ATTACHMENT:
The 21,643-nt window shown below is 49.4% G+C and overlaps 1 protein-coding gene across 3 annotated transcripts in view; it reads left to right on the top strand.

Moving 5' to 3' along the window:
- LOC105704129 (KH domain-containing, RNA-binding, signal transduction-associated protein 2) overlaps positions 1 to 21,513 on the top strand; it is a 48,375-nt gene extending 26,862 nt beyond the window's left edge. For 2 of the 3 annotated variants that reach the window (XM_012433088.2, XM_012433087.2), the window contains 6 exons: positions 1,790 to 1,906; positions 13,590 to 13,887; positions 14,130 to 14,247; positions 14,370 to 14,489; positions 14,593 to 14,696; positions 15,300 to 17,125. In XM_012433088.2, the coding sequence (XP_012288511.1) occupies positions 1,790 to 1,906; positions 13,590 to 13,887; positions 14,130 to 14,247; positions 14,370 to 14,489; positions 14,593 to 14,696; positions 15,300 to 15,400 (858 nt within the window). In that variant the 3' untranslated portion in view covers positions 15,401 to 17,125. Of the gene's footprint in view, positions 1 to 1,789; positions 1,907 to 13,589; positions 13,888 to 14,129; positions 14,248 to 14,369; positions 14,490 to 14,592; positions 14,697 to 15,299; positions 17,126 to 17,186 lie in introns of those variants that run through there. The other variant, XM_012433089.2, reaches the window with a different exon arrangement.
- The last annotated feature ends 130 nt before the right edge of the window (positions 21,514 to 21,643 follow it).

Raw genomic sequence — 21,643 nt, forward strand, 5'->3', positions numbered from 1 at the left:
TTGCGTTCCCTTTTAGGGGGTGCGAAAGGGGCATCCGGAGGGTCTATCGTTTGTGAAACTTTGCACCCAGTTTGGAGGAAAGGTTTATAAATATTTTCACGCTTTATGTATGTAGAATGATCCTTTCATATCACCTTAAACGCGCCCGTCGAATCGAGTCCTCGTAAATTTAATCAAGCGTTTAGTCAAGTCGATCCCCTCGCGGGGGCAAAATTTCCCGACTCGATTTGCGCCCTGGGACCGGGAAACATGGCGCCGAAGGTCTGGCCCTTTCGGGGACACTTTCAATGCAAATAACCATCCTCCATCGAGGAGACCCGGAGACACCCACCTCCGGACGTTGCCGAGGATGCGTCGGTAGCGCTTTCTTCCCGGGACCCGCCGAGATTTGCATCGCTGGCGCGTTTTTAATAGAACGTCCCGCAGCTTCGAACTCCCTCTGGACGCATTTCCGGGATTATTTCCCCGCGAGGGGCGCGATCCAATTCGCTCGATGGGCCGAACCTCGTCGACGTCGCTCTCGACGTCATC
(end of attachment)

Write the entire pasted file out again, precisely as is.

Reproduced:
The 21,643-nt window shown below is 49.4% G+C and overlaps 1 protein-coding gene across 3 annotated transcripts in view; it reads left to right on the top strand.

Moving 5' to 3' along the window:
- LOC105704129 (KH domain-containing, RNA-binding, signal transduction-associated protein 2) overlaps positions 1 to 21,513 on the top strand; it is a 48,375-nt gene extending 26,862 nt beyond the window's left edge. For 2 of the 3 annotated variants that reach the window (XM_012433088.2, XM_012433087.2), the window contains 6 exons: positions 1,790 to 1,906; positions 13,590 to 13,887; positions 14,130 to 14,247; positions 14,370 to 14,489; positions 14,593 to 14,696; positions 15,300 to 17,125. In XM_012433088.2, the coding sequence (XP_012288511.1) occupies positions 1,790 to 1,906; positions 13,590 to 13,887; positions 14,130 to 14,247; positions 14,370 to 14,489; positions 14,593 to 14,696; positions 15,300 to 15,400 (858 nt within the window). In that variant the 3' untranslated portion in view covers positions 15,401 to 17,125. Of the gene's footprint in view, positions 1 to 1,789; positions 1,907 to 13,589; positions 13,888 to 14,129; positions 14,248 to 14,369; positions 14,490 to 14,592; positions 14,697 to 15,299; positions 17,126 to 17,186 lie in introns of those variants that run through there. The other variant, XM_012433089.2, reaches the window with a different exon arrangement.
- The last annotated feature ends 130 nt before the right edge of the window (positions 21,514 to 21,643 follow it).

Raw genomic sequence — 21,643 nt, forward strand, 5'->3', positions numbered from 1 at the left:
TTGCGTTCCCTTTTAGGGGGTGCGAAAGGGGCATCCGGAGGGTCTATCGTTTGTGAAACTTTGCACCCAGTTTGGAGGAAAGGTTTATAAATATTTTCACGCTTTATGTATGTAGAATGATCCTTTCATATCACCTTAAACGCGCCCGTCGAATCGAGTCCTCGTAAATTTAATCAAGCGTTTAGTCAAGTCGATCCCCTCGCGGGGGCAAAATTTCCCGACTCGATTTGCGCCCTGGGACCGGGAAACATGGCGCCGAAGGTCTGGCCCTTTCGGGGACACTTTCAATGCAAATAACCATCCTCCATCGAGGAGACCCGGAGACACCCACCTCCGGACGTTGCCGAGGATGCGTCGGTAGCGCTTTCTTCCCGGGACCCGCCGAGATTTGCATCGCTGGCGCGTTTTTAATAGAACGTCCCGCAGCTTCGAACTCCCTCTGGACGCATTTCCGGGATTATTTCCCCGCGAGGGGCGCGATCCAATTCGCTCGATGGGCCGAACCTCGTCGACGTCGCTCTCGACGTCATC